A prostaglandin is any member of a group of lipid compounds that are derived from fatty acids and have important functions in the animal body. Every prostaglandin contains 20 carbon atoms, including a 5-carbon ring. They are mediators and have a variety of strong physiological effects; although they are technically hormones, they are rarely classified as such.
The prostaglandins together with the thromboxanes form the prostanoid class of fatty acid derivatives; the prostanoid class is a subclass of eicosanoids.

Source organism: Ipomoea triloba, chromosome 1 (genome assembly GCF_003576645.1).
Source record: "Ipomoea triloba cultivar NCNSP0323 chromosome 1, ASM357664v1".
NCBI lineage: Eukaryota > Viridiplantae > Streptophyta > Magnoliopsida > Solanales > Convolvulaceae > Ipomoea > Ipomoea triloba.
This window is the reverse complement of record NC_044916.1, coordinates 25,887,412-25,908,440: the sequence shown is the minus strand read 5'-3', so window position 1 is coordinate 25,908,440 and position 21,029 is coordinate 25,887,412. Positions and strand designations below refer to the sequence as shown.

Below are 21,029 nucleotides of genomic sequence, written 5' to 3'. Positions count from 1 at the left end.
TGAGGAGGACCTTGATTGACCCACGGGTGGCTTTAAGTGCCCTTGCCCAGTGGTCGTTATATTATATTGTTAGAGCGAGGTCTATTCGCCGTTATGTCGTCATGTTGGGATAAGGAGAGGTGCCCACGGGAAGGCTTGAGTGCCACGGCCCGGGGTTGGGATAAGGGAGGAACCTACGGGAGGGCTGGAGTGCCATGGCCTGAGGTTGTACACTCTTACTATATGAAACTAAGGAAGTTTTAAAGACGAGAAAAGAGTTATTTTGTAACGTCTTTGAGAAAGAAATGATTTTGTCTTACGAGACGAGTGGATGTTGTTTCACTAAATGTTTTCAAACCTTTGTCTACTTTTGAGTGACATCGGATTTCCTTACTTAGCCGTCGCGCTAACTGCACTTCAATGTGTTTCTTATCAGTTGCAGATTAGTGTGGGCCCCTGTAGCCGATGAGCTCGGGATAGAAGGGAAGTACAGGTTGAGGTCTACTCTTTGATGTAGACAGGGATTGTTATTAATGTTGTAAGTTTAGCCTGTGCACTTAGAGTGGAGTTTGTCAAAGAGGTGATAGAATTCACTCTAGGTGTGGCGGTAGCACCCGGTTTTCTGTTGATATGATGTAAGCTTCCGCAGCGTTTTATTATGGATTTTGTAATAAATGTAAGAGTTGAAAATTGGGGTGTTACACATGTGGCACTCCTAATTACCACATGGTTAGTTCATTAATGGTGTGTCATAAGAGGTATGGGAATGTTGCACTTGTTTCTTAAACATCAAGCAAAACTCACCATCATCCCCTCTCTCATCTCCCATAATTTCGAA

They are found in many vertebrate tissues where they act as messengers involved in reproduction and in the inflammatory response to infection. Aspirin inhibits prostaglandin synthesis, leading to reduced inflammation.